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Acylated ghrelin is not required for the surge in pituitary growth hormone observed in pregnant mice Trivedi, Arjun; Babic, Sandra; Heiman, Mark; Gibson, William T; Chanoine, Jean-Pierre Mar 31, 2015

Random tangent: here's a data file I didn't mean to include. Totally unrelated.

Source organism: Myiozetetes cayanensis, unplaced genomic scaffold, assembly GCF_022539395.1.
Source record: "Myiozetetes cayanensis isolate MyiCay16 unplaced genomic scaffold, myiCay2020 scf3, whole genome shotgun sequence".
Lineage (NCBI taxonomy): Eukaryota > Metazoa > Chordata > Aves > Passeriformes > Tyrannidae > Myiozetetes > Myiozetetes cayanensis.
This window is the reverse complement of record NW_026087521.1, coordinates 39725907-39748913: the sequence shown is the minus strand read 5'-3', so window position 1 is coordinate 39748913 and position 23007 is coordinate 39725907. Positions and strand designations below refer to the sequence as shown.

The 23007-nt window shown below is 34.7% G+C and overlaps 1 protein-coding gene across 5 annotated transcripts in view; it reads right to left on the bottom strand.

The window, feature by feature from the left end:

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 1  2  3  4  5  6  7  8  9 10 11 12 13 14 15 16 17 18 19 20 21 22 23 24 25 26 27 28 29 30 31 32 33 34 35 36 37 38 39 40 41 42 43 44 45 46 47 48 49 50 51 52 53 54 55 56 57 58 59 60 61 62 63 64 65 1  Acylated ghrelin is not required for the surge  in pituitary growth hormone observed in pregnant mice Arjun Trivedi1,2,3, Sandra Babic1, Mark Heiman4, William T Gibson1,2,3 and Jean-Pierre Chanoine1,2,3  1. Child & Family Research Institute, Vancouver, BC, Canada, V5Z 4H4  2. University of British Columbia, Vancouver, BC, Canada V6T 1Z4 3. BC Children’s Hospital, Vancouver, BC, Canada, V6H 3V4 4. MicroBiome Therapeutics, Broomfield, CO, USA, 80021 Correspondence:   Arjun Trivedi Child and Family Research Institute, A4-151 Bay 16 BC Children’s Hospital,  4480 Oak Street,  Vancouver BC V6H 3V4 Canada Phone: 1 (604) 875 2624 Fax: 1 (604) 875 3231 E-mail: atrivedi@alumni.ubc.ca  Running title: Acylated ghrelin, growth hormone and pregnancy in mice   *Manuscript (revised)Click here to view linked References 1  2  3  4  5  6  7  8  9 10 11 12 13 14 15 16 17 18 19 20 21 22 23 24 25 26 27 28 29 30 31 32 33 34 35 36 37 38 39 40 41 42 43 44 45 46 47 48 49 50 51 52 53 54 55 56 57 58 59 60 61 62 63 64 65 2  ABSTRACT Objective Ghrelin is produced by the stomach, hypothalamus and pituitary. It circulates as acylated ghrelin (AG, which stimulates growth hormone (GH) secretion) and unacylated ghrelin (UAG). Acylation is mediated by the enzyme ghrelin O-acyltransferase (GOAT). In mice, pregnancy is associated with a marked increase in circulating pituitary GH. We investigated the role of AG and UAG in the surge of plasma GH concentrations in pregnant mice at the end of pregnancy.  Design Using a mouse model generated on a C57BL/6 background (wild type, WT) in which the GOAT gene has been deleted (KO), we measured plasma AG, UAG and GH concentrations and tissue (stomach, pituitary and hypothalamus) preproghrelin and GOAT mRNA in non-pregnant (NP) and pregnant (P), WT and KO mice.    Results GOAT deletion was associated with undetectable concentrations of AG. UAG concentrations were similar in all groups. In both WT and KO animals, mean GH concentrations increased 30 to 50 times during pregnancy. There was a tendency towards lower median GH concentrations in KO (301 ng/ml) compared to WT (428 ng/ml) mice (p=0.059). Preproghrelin expression was not affected by GOAT deletion or by pregnancy in the stomach. In contrast, pituitary and hypothalamic ghrelin gene expression were lower in KO-NP and KO-P mice compared to their WT counterparts.      1  2  3  4  5  6  7  8  9 10 11 12 13 14 15 16 17 18 19 20 21 22 23 24 25 26 27 28 29 30 31 32 33 34 35 36 37 38 39 40 41 42 43 44 45 46 47 48 49 50 51 52 53 54 55 56 57 58 59 60 61 62 63 64 65 3  Conclusion The complete absence of ghrelin acylation, which is associated with undetectable AG concentrations, does not prevent the marked increase in pituitary GH concentrations observed in pregnant mice, suggesting that AG is not the major mediator of GH secretion during pregnancy.   KEY WORDS acylated ghrelin, unacylated ghrelin, growth hormone, pregnancy, ghrelin O-acyltransferase, growth hormone secretagogue receptor type 1a, stomach, pituitary, hypothalamus  SPECIAL CHARACTERS Microgram: μg Nanogram: ng Picogram: pg 1  2  3  4  5  6  7  8  9 10 11 12 13 14 15 16 17 18 19 20 21 22 23 24 25 26 27 28 29 30 31 32 33 34 35 36 37 38 39 40 41 42 43 44 45 46 47 48 49 50 51 52 53 54 55 56 57 58 59 60 61 62 63 64 65 4  INTRODUCTION Growth hormone (GH) release from the anterior pituitary gland classically involves stimulation by growth-hormone-releasing hormone (GHRH) and inhibition by somatostatin from the hypothalamus [1].  Ghrelin is a 28 amino acid hormone mainly produced by the stomach in adult rodents and humans [2]. It circulates as acylated (AG) and unacylated ghrelin (UAG). Acylation is mediated by the enzyme ghrelin O-acyltransferase (GOAT) that attaches an octanoate group to the serine-3 residue of the peptide [3]. This is a key step that is required for the binding of AG to the GH secretagogue receptor (GHS-R1a) that mediates many of the actions ascribed to ghrelin [4].  Exogenous administration of AG (but not UAG) causes a marked increase in circulating GH, raising the possibility that similar to somatostatin and GHRH, AG could play a physiological role in GH regulation [5,6]. In addition, it has been recently demonstrated that in mice, vagotomy markedly lowered the GH response to exogenous AG administration suggesting the possibility of vagal stimulation in mediating AG’s actions [7].  Plasma GH concentrations are differently affected by pregnancy in humans and in mice. In pregnant humans, maternal pituitary GH is gradually replaced by placental GH which has 91-99% identity with pituitary GH. Pituitary GH concentrations become almost undetectable during the 3rd trimester of pregnancy [8-10]. In mice, the placenta does not produce a GH-like protein but instead produces mouse placental lactogens 1 and 2, which have a low identity with pituitary GH [11]. Plasma concentrations of pituitary GH increase markedly during pregnancy and are 9 times higher in pregnant mice near term compared to non-pregnant mice. However, as the GH binding protein concentrations also markedly increase, the concentration of free GH is little affected by pregnancy [12].  1  2  3  4  5  6  7  8  9 10 11 12 13 14 15 16 17 18 19 20 21 22 23 24 25 26 27 28 29 30 31 32 33 34 35 36 37 38 39 40 41 42 43 44 45 46 47 48 49 50 51 52 53 54 55 56 57 58 59 60 61 62 63 64 65 5  The objective of this study was to investigate the role of AG and UAG in the surge in plasma GH concentrations in pregnant mice towards the end of pregnancy. Using a mouse model in which the GOAT gene has been deleted (GOAT KO), we demonstrate that the complete absence of ghrelin acylation, which is associated with undetectable AG concentrations, does not prevent the marked increase in pituitary GH concentrations observed in pregnant mice.    MATERIALS AND METHODS Animals and diet Eleven-12 week old female C57BL/6 wild-type (WT) and GOAT knock-out (KO) mice were used (Taconic, Hudson, NY, USA). GOAT KO mice are missing the gene that encodes for GOAT and are therefore unable to acylate ghrelin. They were generated on a C57BL/6 background as previously published [13].  All mice were put on a 12-h light/12-h dark cycle (dark cycle starting at 5:30 PM) and were fed a 9% fat enriched diet (# 5058, PicoLab® Mouse Diet 20, St. Louis, MO, USA) until pregnancy was achieved, before being switched to a 5.4% fat standard chow diet (# 5P76, Prolab® Isopro® RMH 3000, St, Louis, MO, USA) for the duration of the experiment. In addition to this, a small pellet of Love Mash™ (14.5% fat) (S3823P, BioServ, Frenchtown, NJ, USA) was added to the mating cages to promote reproduction of the mice. All experiments were approved by the University of British Columbia animal ethics committee (Protocol # A10-0030, A10-0041).  Experimental procedure One male mouse was introduced into a cage consisting of two female mice and was removed the following day (Day 0).  All mice, whether they became pregnant or failed to  1  2  3  4  5  6  7  8  9 10 11 12 13 14 15 16 17 18 19 20 21 22 23 24 25 26 27 28 29 30 31 32 33 34 35 36 37 38 39 40 41 42 43 44 45 46 47 48 49 50 51 52 53 54 55 56 57 58 59 60 61 62 63 64 65 6  conceive, were fed ad-libitum and sacrificed at Day 18, 4 hours into their light cycle. Trunk blood was collected into chilled EDTA tubes. Blood was treated immediately with 100mM of p-hydroxymercuribenzoic acid (PHMB) to prevent ghrelin degradation. PHMB was selected as we previously demonstrated that, in contrast to other protease inhibitors, it did not interfere with absorbance readings [14]. Blood was then centrifuged and plasma was treated with 1N hydrochloric acid and stored at -20ºC until assayed. Hormone assays Acylated ghrelin and UAG were measured using a double-antibody enzyme immunometric assay (EIA) (Cayman Chemical©, Ann Harbor, MI, USA).  Inter-assay coefficients of variation [CV] were 11.4, 7.0 and 7.0% and intra assay CV were 11.2, 6.8 and 6.7% for concentrations of 2, 25 and 200 pg/mL respectively for AG  (#10006307). Inter-assay CVs were 15.9, 5.5 and 4.3% and intra assay CVs were 15.9, 4.8 and 4.0% for concentrations of 2, 25 and 200 pg/mL respectively for UAG  (#10008953).  Growth hormone concentrations were measured using an EIA (#EZRMGH-45K, EMD Millipore Corporation©, Billerica, MA, USA). Inter-assay CVs were 4.5, 3.2 and 4.9% for concentrations of 11, 5.6 and 5.2 ng/mL respectively. Intra-assay CVs were 2.3, 4.3, 2.1 and 1.7% for concentrations of 4.1, 2.7, 2.6 and 6.1 ng/mL respectively. Eight GH samples (5 in the WT and 3 in the KO groups) had values that were above the upper limit of detection of the assay and could not be repeated because of low plasma quantity (the concentration of the highest standard was used for statistical analysis). Gene expression  After collection of the trunk blood, the stomach was excised and placed in a dish with cold 10X diethylpyrocarbonate (DEPC)-treated (D5758, Sigma-Aldrich®, St. Louis, MO, USA)  1  2  3  4  5  6  7  8  9 10 11 12 13 14 15 16 17 18 19 20 21 22 23 24 25 26 27 28 29 30 31 32 33 34 35 36 37 38 39 40 41 42 43 44 45 46 47 48 49 50 51 52 53 54 55 56 57 58 59 60 61 62 63 64 65 7  phosphate buffer saline (PBS) (P3813, Sigma-Aldrich®, St.Louis, MO, USA) solution. Remnants of food were removed by flushing the lumen of the stomach with cold DEPC treated PBS solution and rinsed further another 3 times. The hypothalamus and pituitary gland were then excised and, along with the stomach, were snap frozen in liquid nitrogen and stored at -80ºC.   RNA was isolated from the stomach, hypothalamus and pituitary gland using a mixed isolation method that allows for total protein and total RNA isolation. One microgram of RNA (per sample) was reverse transcribed into cDNA using a High Capacity cDNA Reverse Transcriptase Kit (#4368814, Applied Biosystems™, Foster City, CA). Quantitative real-time PCR reactions were performed using a ViiA™ Real-Time PCR system. Preproghrelin cDNA was amplified with TaqProbe 2x qPCR Mastermix- ROX (#Mastermix-P, Applied Biological Materials™, Richmond, BC) using a TaqMan probe specific for the gene (Assay IDs: Mm01200389_m1 (GOAT) and Mm00612524_m1 (preproghrelin), Life Technologies™, Burlington, ON). We used the comparative Ct method to determine the mRNA expression of preproghrelin relative to β-actin (a housekeeping gene that was not influenced by our experimental conditions (ie. KO mice and/or pregnancy). The normalized values of these samples (ΔCt = Ct of preproghrelin – Ct of β-actin) were then compared to a calibrator consisting of pooled RNA from the WT-NP group to determine the fold-expression of preproghrelin in each of the groups. Preproghrelin expression per nanogram of cDNA was higher in the stomach calibrator compared to the hypothalamus and pituitary calibrator (5035-fold higher compared to pituitary and 6190-fold higher compared to hypothalamus).  Statistical analysis  Except as otherwise noted, data are expressed as median (range) or median (25th – 75th percentile). As many of the data were not normally distributed (Shapiro-Wilk test of normality)  1  2  3  4  5  6  7  8  9 10 11 12 13 14 15 16 17 18 19 20 21 22 23 24 25 26 27 28 29 30 31 32 33 34 35 36 37 38 39 40 41 42 43 44 45 46 47 48 49 50 51 52 53 54 55 56 57 58 59 60 61 62 63 64 65 8  and/or had unequal variances (Levene’s Test of Homogeneity), non-parametric tests for independent samples (Kruskal-Wallis) were used to assess the differences between the various experimental groups, followed by Mann-Whitney U tests for the post-hoc analyses between each individual group. Wilcoxon signed-rank test was used to assess the changes in weight during pregnancy.  A p value less than 0.05 was considered statistically significant. Data were analyzed with SPSS version 18.0 (2009, Chicago, IL).  RESULTS Body weights were similar between WT and KO mice at Day 0 (p>0.05) (Table 1). In NP mice, median body weight at the time of sacrifice was also similar between the two groups (p>0.05).  Over the 18 days of the experiment, median (range) weight increased by 1.5g (0.5-1.6)(p=0.01) in WT-NP mice but not in KO-NP mice. In pregnant mice, weight at 18 days of gestation as well as weight gain during pregnancy (+14.3g [13.7-14.5] in WT-P and +13.0g [13.2-13.7] in KO-P) were similar in both groups (p>0.05). The number of fetuses were similar in both groups (8 [4-10] in WT-P and 7 [5-10] in KO-P, p>0.05).   Figure 1 shows the plasma concentrations of AG, UAG and GH in WT and KO, NP and P mice. As expected, GOAT deletion (KO mice) was associated with undetectable concentrations of AG. In WT animals, there was no statistically significant difference in AG between NP and P mice at 18 days of gestation (p=0.36). Overall, UAG concentrations were similar in all 4 groups (P=0.73). In both WT and KO animals, mean GH concentrations increased 30 to 50 times during pregnancy. There was a trend towards lower median [interquartile] GH concentrations in KO (301 [208-355] ng/mL) compared to WT (428 [320-445] ng/ml) mice (p=0.059).  1  2  3  4  5  6  7  8  9 10 11 12 13 14 15 16 17 18 19 20 21 22 23 24 25 26 27 28 29 30 31 32 33 34 35 36 37 38 39 40 41 42 43 44 45 46 47 48 49 50 51 52 53 54 55 56 57 58 59 60 61 62 63 64 65 9  Figure 2 describes median (interquartile) preproghrelin (A) and GOAT (B) gene expression in the stomach, pituitary and hypothalamus. Preproghrelin expression was not affected by GOAT deletion or by pregnancy in the stomach. In contrast, there was a statistically significant difference in pituitary and hypothalamus preproghrelin gene expression (both P=0.001 by Kruskal-Wallis).  Pregnancy caused a 69% increase in pituitary preproghrelin mRNA in WT mice only (p=0.001). In the pituitary, preproghrelin gene expression tended to be lower in KO-NP (p=0.075) and KO-P (p=0.048) mice compared to their WT counterparts. In the hypothalamus, preproghrelin gene expression was lower in both KO-NP and KO-P mice compared to their WT counterparts (p=0.004 for NP and p=0.013 for P mice) (Fig 2A). As expected, GOAT mRNA was not detectable in KO animals. In WT animals, pregnancy did not significantly affect GOAT mRNA in the stomach or hypothalamus (Fig 2B). In our hands, pituitary GOAT mRNA was below the limit of detection in WT animals.    DISCUSSION We demonstrate that the physiological surge in pituitary GH during pregnancy in mice is not prevented by the absence of ghrelin acylation secondary to GOAT deletion. To our knowledge, this is the first study investigating the role of the GOAT-ghrelin axis in GH secretion during pregnancy in mice. When discussing the role of AG, it is important to distinguish between its physiological role and the effect of the administration of exogenous AG on the GH axis. Administration of AG causes a marked increase in circulating GH in humans and mice [5,15]. In contrast, the role of endogenous AG on GH secretion has been more difficult to demonstrate. Several models have been used. Deletion of the preproghrelin gene does not affect GH secretion or growth in mice fed  1  2  3  4  5  6  7  8  9 10 11 12 13 14 15 16 17 18 19 20 21 22 23 24 25 26 27 28 29 30 31 32 33 34 35 36 37 38 39 40 41 42 43 44 45 46 47 48 49 50 51 52 53 54 55 56 57 58 59 60 61 62 63 64 65 10  a standard diet [16,17]. However, because ghrelin production is completely abolished, this model cannot distinguish between the effects of AG and UAG. If present, anomalies of the preproghrelin gene do not seem to have major effects on growth in humans.  Deletion of the GHS-R1a (through which AG exerts its effects) abolishes the GH response to exogenous AG without affecting the response to endogenous UAG. The modest but negative impact of GHS-R1a deletion on weight gain in these mice may be due to lower IGF-1 production (likely reflecting impaired GH secretion) and decreased fat and muscle mass [18]. The more pronounced effects of GHS-R1a deletion compared to preproghrelin gene deletion may reflect the fact that GHS-R1 has a high basal, constitutive activity (50% of its maximal activity) which is unaffected by preproghrelin gene deletion. In humans, variations in the preproghrelin and GHS-R1a receptor genes are not common causes of short stature [19]. However, point mutations in the GHS-R1a have been associated with shorter height, suggesting that the ghrelin-GHS-R1a pathway plays some role in the regulation of longitudinal growth [20,21]. Finally, deletion of GOAT in animal models results in an absence of the acylation of ghrelin and undetectable circulating plasma AG concentrations. Production of UAG and the constitutive activation of the GHS-R1a remain present. Growth is not affected [22] and GH concentrations [23] in mice fed a normal diet remain normal. However, during prolonged starvation, Zhao et al (2010) observed that GOAT and AG were required for euglycemia maintenance, through their role in stimulating the secretion of GH, a counter regulatory hormone produced in response to hypoglycaemia. This concept has been recently challenged [24]. Taken together, these data suggest that there is redundancy in the mechanisms regulating GH secretion but that in specific circumstances, such as prolonged starvation, endogenous secretion of AG plays an important physiological role in boosting plasma GH and glucose concentrations.   1  2  3  4  5  6  7  8  9 10 11 12 13 14 15 16 17 18 19 20 21 22 23 24 25 26 27 28 29 30 31 32 33 34 35 36 37 38 39 40 41 42 43 44 45 46 47 48 49 50 51 52 53 54 55 56 57 58 59 60 61 62 63 64 65 11  The cause of the marked increase in circulating GH observed during pregnancy in rodents remains unclear. The placenta is an unlikely source in rodents, in contrast to humans [25,26]. At the hypothalamo-pituitary level, a synergistic effect of GHRH and ghrelin could potentiate pituitary GH release [27-29]. Conversely, a decrease in somatostatin tone could also increase GH release by the pituitary. However, at least in rats, El Kasti, et al. (2008) [26] observed that hypothalamic GHRH gene expression was slightly decreased while somatostatin expression was markedly increased during pregnancy. Others reported that GHRH mRNA expression in the hypothalamus increased while GHRH-R mRNA expression decreased during the last week of rat pregnancy [30]. This was also associated with increased GHS-R1a expression in the pituitary. Taken together, these data do not support the concept that major changes in expression in the hypothalamo-pituitary axis could explain the changes in circulating GH. Recently, it was shown that the vagus nerve played a crucial role in modulating GH secretion in the rat [7]. Whether changes in afferent vagal tone could explain the increase in GH secretion by the pituitary in rodent pregnancy is unknown. Finally, while a decrease in peripheral GH degradation could also be invoked, we are not aware of any published data supporting this hypothesis. Our study specifically clarifies the role of ghrelin acylation in plasma GH concentrations during mice pregnancy. In NP mice, GH concentrations were similar in WT and KO animals despite the absence of circulating AG in the latter group, suggesting little role, if any, for AG in GH production under basal circumstances. As expected during pregnancy, we observed a marked increase in circulating GH in WT mice. Interestingly, this was not associated with a change in preproghrelin gene expression in the stomach or hypothalamus, but there was a 69% increase in pituitary preproghrelin mRNA. Consistent with the absence of effect of pregnancy on circulating AG, GOAT gene expression in the stomach or hypothalamus was not affected by pregnancy. We  1  2  3  4  5  6  7  8  9 10 11 12 13 14 15 16 17 18 19 20 21 22 23 24 25 26 27 28 29 30 31 32 33 34 35 36 37 38 39 40 41 42 43 44 45 46 47 48 49 50 51 52 53 54 55 56 57 58 59 60 61 62 63 64 65 12  could not detect GOAT mRNA in the pituitary of WT animals, likely the low expression of the gene. Others have reported detectable amounts of GOAT in the mouse pituitary, although the results were lower than in the hypothalamus [32]. In KO animals, despite undetectable circulating AG concentrations, we observed a normal or slightly attenuated (p=0.059 compared to WT-P) surge in GH, in the presence of similar (stomach) or lower (pituitary and hypothalamus) preproghrelin gene expression. Taken together, these data suggest that the surge in GH during pregnancy is largely independent of AG concentrations or preproghrelin mRNA expression in the pituitary. The high constitutive activity of GHS-R1a may explain why the absence of AG does not have major effects on the GHS-R1a downstream mechanisms and on GH secretion. Another potential explanation is that, similar to rats, estrogens (known to be elevated during pregnancy) tend to decrease ghrelin secretion by the gastric mucosa in vivo and in vitro without affecting stomach preproghrelin gene expression [31]. In conclusion, we show that acylation of ghrelin by GOAT is not required for the physiological surge in plasma GH concentrations observed during pregnancy in mice. Our study did not address whether ghrelin plays a role in the fine tuning of GH release outside of pregnancy (e.g. by modulating amplitude or timing [1]), but our results further emphasize the difficulty in separating the pharmacological actions from the physiological role of ghrelin in the regulation of GH metabolism.  CONFLICT OF INTEREST Dr. Mark Heiman (3rd author) is currently an employee at MicroBiome Therapeutics. All other authors declare that there are no conflicts of interest.    1  2  3  4  5  6  7  8  9 10 11 12 13 14 15 16 17 18 19 20 21 22 23 24 25 26 27 28 29 30 31 32 33 34 35 36 37 38 39 40 41 42 43 44 45 46 47 48 49 50 51 52 53 54 55 56 57 58 59 60 61 62 63 64 65 13  ACKNOWLEDGEMENTS Our thanks go to Eli Lilly and Company (Indianapolis, IN, USA) for gifting the mice used for this project. This work was supported by grant (MOP 208803) of the Canadian Institutes of Health Research.   1  2  3  4  5  6  7  8  9 10 11 12 13 14 15 16 17 18 19 20 21 22 23 24 25 26 27 28 29 30 31 32 33 34 35 36 37 38 39 40 41 42 43 44 45 46 47 48 49 50 51 52 53 54 55 56 57 58 59 60 61 62 63 64 65 14  REFERENCES 1. Anderson LL, Scanes CG. Nanobiology and physiology of growth hormone secretion. Exp Biol Med (Maywood). 2012;237(2):126-142. 2. Date Y, Kojima M, Hosoda H, et al. Ghrelin, a novel growth hormone-releasing acylated peptide, is synthesized in a distinct endocrine cell type in the gastrointestinal tracts of rats and humans. Endocrinology. 2000;141(11):4255-4261. 3. Yang J, Brown MS, Liang G, Grishin NV, Goldstein JL. Identification of the acyltransferase that octanoylates ghrelin, an appetite-stimulating peptide hormone. Cell. 2008;132(3):387-396. 4. Yamazaki M, Kobayashi H, Tanaka T, Kangawa K, Inoue K, Sakai T. Ghrelin-induced growth hormone release from isolated rat anterior pituitary cells depends on intracellullar and extracellular Ca2+ sources. J Neuroendocrinol. 2004;16(10):825-831. 5. Kojima M, Hosoda H, Date Y, Nakazato M, Matsuo H, Kangawa K. Ghrelin is a growth-hormone-releasing acylated peptide from stomach. Nature. 1999;402(6762):656-660. 6. Broglio F, Prodam F, Riganti F, et al. The continuous infusion of acylated ghrelin enhances growth hormone secretion and worsens glucose metabolism in humans. J Endocrinol Invest. 2008;31(9):788-794. 7. Al-Massadi O, Trujillo ML, Senaris R, et al. The vagus nerve as a regulator of growth hormone secretion. Regul Pept. 2011;166(1-3):3-8.  1  2  3  4  5  6  7  8  9 10 11 12 13 14 15 16 17 18 19 20 21 22 23 24 25 26 27 28 29 30 31 32 33 34 35 36 37 38 39 40 41 42 43 44 45 46 47 48 49 50 51 52 53 54 55 56 57 58 59 60 61 62 63 64 65 15  8. Tham E, Liu J, Innis S, et al. Acylated ghrelin concentrations are markedly decreased during pregnancy in mothers with and without gestational diabetes: Relationship with cholinesterase. Am J Physiol Endocrinol Metab. 2009;296(5):E1093-100. 9. Fuglsang J, Skjaerbaek C, Espelund U, et al. Ghrelin and its relationship to growth hormones during normal pregnancy. Clin Endocrinol (Oxf). 2005;62(5):554-559. 10. Lacroix MC, Guibourdenche J, Frendo JL, Muller F, Evain-Brion D. Human placental growth hormone--a review. Placenta. 2002;23 Suppl A:S87-94. 11. Malassine A, Frendo JL, Evain-Brion D. A comparison of placental development and endocrine functions between the human and mouse model. Hum Reprod Update. 2003;9(6):531-539. 12. Cramer SD, Barnard R, Engbers C, Ogren L, Talamantes F. Expression of the growth hormone receptor and growth hormone-binding protein during pregnancy in the mouse. Endocrinology. 1992;131(2):876-882. 13. Gutierrez JA, Solenberg PJ, Perkins DR, et al. Ghrelin octanoylation mediated by an orphan lipid transferase. Proc Natl Acad Sci U S A. 2008;105(17):6320-6325. 14. Trivedi A, Babic S, Chanoine JP. Pitfalls in the determination of human acylated ghrelin plasma concentrations using a double antibody enzyme immunometric assay. Clin Biochem. 2012;45(1-2):178-180. 15. Arvat E, Maccario M, Di Vito L, et al. Endocrine activities of ghrelin, a natural growth hormone secretagogue (GHS), in humans: Comparison and interactions with hexarelin, a  1  2  3  4  5  6  7  8  9 10 11 12 13 14 15 16 17 18 19 20 21 22 23 24 25 26 27 28 29 30 31 32 33 34 35 36 37 38 39 40 41 42 43 44 45 46 47 48 49 50 51 52 53 54 55 56 57 58 59 60 61 62 63 64 65 16  nonnatural peptidyl GHS, and GH-releasing hormone. J Clin Endocrinol Metab. 2001;86(3):1169-1174. 16. Sun Y, Ahmed S, Smith RG. Deletion of ghrelin impairs neither growth nor appetite. Mol Cell Biol. 2003;23(22):7973-7981. 17. Wortley KE, Anderson KD, Garcia K, et al. Genetic deletion of ghrelin does not decrease food intake but influences metabolic fuel preference. Proc Natl Acad Sci U S A. 2004;101(21):8227-8232. 18. Sun Y, Wang P, Zheng H, Smith RG. Ghrelin stimulation of growth hormone release and appetite is mediated through the growth hormone secretagogue receptor. Proc Natl Acad Sci U S A. 2004;101(13):4679-4684. 19. Gueorguiev M, Lecoeur C, Benzinou M, et al. A genetic study of the ghrelin and growth hormone secretagogue receptor (GHSR) genes and stature. Ann Hum Genet. 2009;73(1):1-9. 20. Pantel J, Legendre M, Nivot S, et al. Recessive isolated growth hormone deficiency and mutations in the ghrelin receptor. J Clin Endocrinol Metab. 2009;94(11):4334-4341. 21. Pantel J, Legendre M, Cabrol S, et al. Loss of constitutive activity of the growth hormone secretagogue receptor in familial short stature. J Clin Invest. 2006;116(3):760-768. 22. Kirchner H, Gutierrez JA, Solenberg PJ, et al. GOAT links dietary lipids with the endocrine control of energy balance. Nat Med. 2009;15(7):741-745.  1  2  3  4  5  6  7  8  9 10 11 12 13 14 15 16 17 18 19 20 21 22 23 24 25 26 27 28 29 30 31 32 33 34 35 36 37 38 39 40 41 42 43 44 45 46 47 48 49 50 51 52 53 54 55 56 57 58 59 60 61 62 63 64 65 17  23. Zhao TJ, Liang G, Li RL, et al. Ghrelin O-acyltransferase (GOAT) is essential for growth hormone-mediated survival of calorie-restricted mice. Proc Natl Acad Sci U S A. 2010;107(16):7467-7472. 24. Yi CX, Heppner KM, Kirchner H, et al. The GOAT-ghrelin system is not essential for hypoglycemia prevention during prolonged calorie restriction. PLoS One. 2012;7(2):e32100. 25. Lacroix MC, Guibourdenche J, Frendo JL, Pidoux G, Evain-Brion D. Placental growth hormones. Endocrine. 2002;19(1):73-79.  26. El-Kasti MM, Christian HC, Huerta-Ocampo I, et al. The pregnancy-induced increase in baseline circulating growth hormone in rats is not induced by ghrelin. J Neuroendocrinol. 2008;20(3):309-322.  27. Kamegai J, Tamura H, Shimizu T, et al. The role of pituitary ghrelin in growth hormone (GH) secretion: GH-releasing hormone-dependent regulation of pituitary ghrelin gene expression and peptide content. Endocrinology. 2004;145(8):3731-3738. 28. Hataya Y, Akamizu T, Takaya K, et al. A low dose of ghrelin stimulates growth hormone (GH) release synergistically with GH-releasing hormone in humans. J Clin Endocrinol Metab. 2001;86(9):4552. 29. Nass R, Toogood AA, Hellmann P, et al. Intracerebroventricular administration of the rat growth hormone (GH) receptor antagonist G118R stimulates GH secretion: Evidence for the existence of short loop negative feedback of GH. J Neuroendocrinol. 2000;12(12):1194-1199. 30. Szczepankiewicz D, Skrzypski M, Pruszynska-Oszmalek E, et al. Importance of ghrelin in hypothalamus-pituitary axis on growth hormone release during normal  1  2  3  4  5  6  7  8  9 10 11 12 13 14 15 16 17 18 19 20 21 22 23 24 25 26 27 28 29 30 31 32 33 34 35 36 37 38 39 40 41 42 43 44 45 46 47 48 49 50 51 52 53 54 55 56 57 58 59 60 61 62 63 64 65 18  pregnancy in the rat. J Physiol Pharmacol. 2010;61(4):443-449. 31. Al-Massadi O, Crujeiras AB, Gonzalez RC, et al. Age, sex, and lactating status regulate ghrelin secretion and GOAT mRNA levels from isolated rat stomach. Am J Physiol Endocrinol Metab. 2010;299(3):E341-50. 32. Gahete MD, Cordoba-Chacon J, Salvatori R, Castano JP, Kineman RD, Luque RM.Metabolic regulation of ghrelin O-acyl transferase (GOAT) expression in the mouse hypothalamus, pituitary, and stomach. Mol Cell Endocrinol. 2010;317(1-2):154-160.              1  2  3  4  5  6  7  8  9 10 11 12 13 14 15 16 17 18 19 20 21 22 23 24 25 26 27 28 29 30 31 32 33 34 35 36 37 38 39 40 41 42 43 44 45 46 47 48 49 50 51 52 53 54 55 56 57 58 59 60 61 62 63 64 65 19  FIGURE LEGENDS Figure 1. Median (interquartile) concentrations for plasma acylated ghrelin (AG), unacylated ghrelin (UAG) and growth hormone (GH) in wild type (WT) and GOAT knock out (KO), non-pregnant (NP) and pregnant (P) mice. Kruskal-Wallis: P < 0.0001 for GH. AG was statistically NS. N=6-14/gr Mann-Whitney: *: P < 0.0001 vs. corresponding group as indicated in the figure.  ND: not detected  Figure 2. Median (interquartile) gene expression for stomach, pituitary and hypothalamus preproghrelin (A) and for stomach and hypothalamus GOAT (B) in wild-type (WT) and GOAT Knock-Out (KO), non-pregnant (NP) and pregnant (P) mice. Kruskal-Wallis: P < 0.05 for pituitary and hypothalamus preproghrelin. All other GOAT and preproghrelin expression was statistically NS. N=6-11/gr (N=4 only for pituitary preproghrelin KO-P group).  Mann-Whitney: *: P < 0.05; §: 0.05<P <0.1 vs. corresponding group as indicated in the figure.     1  2  3  4  5  6  7  8  9 10 11 12 13 14 15 16 17 18 19 20 21 22 23 24 25 26 27 28 29 30 31 32 33 34 35 36 37 38 39 40 41 42 43 44 45 46 47 48 49 50 51 52 53 54 55 56 57 58 59 60 61 62 63 64 65 20  TABLE AND TABLE LEGEND  Table 1. Body weights for wild type (WT) and GOAT knock out (KO) non-pregnant (NP) and pregnant (P) mice at Day 0 and 18.   Data are presented as Median [interquartile]   N=10-15/gr for WT and N=6-16/gr for KO mice.  Kruskal-Wallis: P < 0.001 for Day 18    Mann-Whitney: * : P < 0.001 vs. NP mice counterparts     Day 0 (grams) Day 18 (grams) WT-NP 20.4 [19.2-22.4] 21.9 [20.8-22.9] WT-P 19.3 [18.6-20.9] 33.6 [32.3-35.4]* KO-NP 23.6 [21.5-25.18] 23.2 [21.8-24.4] KO-P 21.2 [20.03-21.9] 34.1 [33.2-35.6]*  Figure 1 050100150200250WT-NP WT-P KO-NP KO-PGroupsAcylated ghrelin (pg/ml)...05001000150020002500WT-NP WT-P KO-NP KO-PGroupsUnacylated ghrelin (pg/ml)…050100150200250300350400450500WT-NP WT-P KO-NP KO-PGroupsGrowth hormone (ng/ml)   ND ND * * Figure 1 (revised)Figure 2 00.511.522.533.5WT-NP WT-P KO-NP KO-PPituitary preproghrelinGroups00.250.50.7511.251.5WT-NP WT-P KO-NP KO-PHypothalamus preproghrelinGroups00.250.50.7511.251.51.752WT-NP WT-P KO-NP KO-PHypothalamus GOATGroups00.250.50.7511.251.51.752WT-NP WT-P KO-NP KO-PStomach GOATGroups* * § * * ND ND ND ND B 00.250.50.7511.251.5WT-NP WT-P KO-NP KO-PStomach preproghrelinGroupsA Figure 2 (revised)  Day 0 (grams) Day 18 (grams) WT-NP 20.4 [19.2-22.4] 21.9 [20.8-22.9] WT-P 19.3 [18.6-20.9] 33.6 [32.3-35.4]* KO-NP 23.6 [21.5-25.18] 23.2 [21.8-24.4] KO-P 21.2 [20.03-21.9] 34.1 [33.2-35.6]* Table 1 Table 1 (revised)